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"Canon Alberic's Scrap-Book" is a horror story by British writer M. R. James, which was written in 1892 or 1893 and first published in 1895 in the National Review. It is his earliest known ghost story, and the first (along with "Lost Hearts") to be read aloud to the "Chitchat Society" at Cambridge, where many of his stories made their public debut. It was subsequently included in his first short story collection, Ghost Stories of an Antiquary (1904).
Some have considered James' later story "An Episode of Cathedral History" (first published in The Cambridge Review in 1914 and later included in the 1919 collection A Thin Ghost and Others) to be a sequel or companion piece, as it features a similar creature, obliquely suggested to be the mate of the one encountered in "Canon Alberic's Scrap-Book".
The story has a detailed and realistic setting in the tiny decaying cathedral city of Saint-Bertrand-de-Comminges, at the foot of the Pyrenees in southern France. An English tourist spends a day photographing the interior of the eponymous cathedral and is encouraged by the sacristan to buy an unusual manuscript. This, he concludes, had been created long ago by Canon Albéric de Mauléon (an invented character, said to be a collateral descendant of the real 16th-century bishop Jean de Mauléon), who had cut up volumes in the old cathedral library. A disturbing illustration of King Solomon and a demon in the back of the book is a key to the story's suspenseful arc.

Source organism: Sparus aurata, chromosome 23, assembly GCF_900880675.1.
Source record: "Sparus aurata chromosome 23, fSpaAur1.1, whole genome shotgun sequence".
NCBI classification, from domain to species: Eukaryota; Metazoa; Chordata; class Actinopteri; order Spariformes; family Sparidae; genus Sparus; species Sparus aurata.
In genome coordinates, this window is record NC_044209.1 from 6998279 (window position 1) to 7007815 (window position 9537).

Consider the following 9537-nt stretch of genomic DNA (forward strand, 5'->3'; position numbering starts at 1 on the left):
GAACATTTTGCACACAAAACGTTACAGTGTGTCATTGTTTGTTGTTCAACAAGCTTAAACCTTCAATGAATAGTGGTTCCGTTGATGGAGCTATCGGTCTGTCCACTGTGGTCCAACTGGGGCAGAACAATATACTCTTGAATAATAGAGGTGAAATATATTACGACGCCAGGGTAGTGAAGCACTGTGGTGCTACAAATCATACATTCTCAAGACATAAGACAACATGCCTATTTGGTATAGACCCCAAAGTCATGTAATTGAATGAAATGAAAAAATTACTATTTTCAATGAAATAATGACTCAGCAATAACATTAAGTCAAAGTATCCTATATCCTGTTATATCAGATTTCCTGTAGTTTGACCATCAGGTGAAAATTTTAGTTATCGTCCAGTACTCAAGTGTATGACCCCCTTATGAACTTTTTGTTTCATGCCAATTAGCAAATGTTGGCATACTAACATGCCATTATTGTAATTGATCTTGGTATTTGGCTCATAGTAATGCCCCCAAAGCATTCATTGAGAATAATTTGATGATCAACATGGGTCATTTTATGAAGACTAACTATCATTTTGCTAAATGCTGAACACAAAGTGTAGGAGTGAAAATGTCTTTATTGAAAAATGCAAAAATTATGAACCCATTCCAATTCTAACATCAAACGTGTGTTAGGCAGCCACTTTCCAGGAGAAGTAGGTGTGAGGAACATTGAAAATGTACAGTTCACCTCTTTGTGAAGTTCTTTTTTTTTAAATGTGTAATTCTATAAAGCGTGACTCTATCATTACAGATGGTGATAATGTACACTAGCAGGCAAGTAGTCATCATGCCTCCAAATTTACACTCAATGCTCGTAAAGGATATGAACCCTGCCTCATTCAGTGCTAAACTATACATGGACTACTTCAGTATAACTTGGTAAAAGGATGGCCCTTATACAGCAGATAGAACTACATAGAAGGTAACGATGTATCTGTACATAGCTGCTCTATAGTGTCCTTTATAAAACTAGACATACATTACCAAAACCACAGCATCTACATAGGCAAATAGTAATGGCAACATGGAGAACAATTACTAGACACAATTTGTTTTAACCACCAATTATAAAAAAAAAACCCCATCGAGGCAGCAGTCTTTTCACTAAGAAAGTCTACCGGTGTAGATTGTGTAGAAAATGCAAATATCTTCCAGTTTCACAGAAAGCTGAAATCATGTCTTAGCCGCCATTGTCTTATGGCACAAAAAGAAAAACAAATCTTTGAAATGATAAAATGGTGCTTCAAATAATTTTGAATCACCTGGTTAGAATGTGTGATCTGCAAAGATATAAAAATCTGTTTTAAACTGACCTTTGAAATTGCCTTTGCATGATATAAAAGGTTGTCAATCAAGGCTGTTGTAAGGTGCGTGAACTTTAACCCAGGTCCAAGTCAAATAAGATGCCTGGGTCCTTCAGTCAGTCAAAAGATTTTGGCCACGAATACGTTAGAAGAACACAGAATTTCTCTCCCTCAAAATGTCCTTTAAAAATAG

In 2020, the story was adapted into a full-cast audio drama for the second season of Shadows at the Door: The Podcast.
- "Un troisième disque Sorabji par Michael Habermann" (PDF). Archived from the original (PDF) on 2011-07-06. Retrieved 2007-06-25.
- The full text of Canon Alberic's Scrap-Book at Wikisource
- An omnibus collection of James's short fiction at Standard Ebooks
- Media related to Canon Alberic's Scrap-Book at Wikimedia Commons
- Full text of "Canon Alberic's Scrap-Book"
- Helen Grant, "'He was laughing in the church': A Visit to St Bertrand de Comminges" in Ghosts & Scholars Newsletter no. 7 (2005).
- Works by Kaikhosru Shapurji Sorabji Archived 2011-07-06 at the Wayback Machine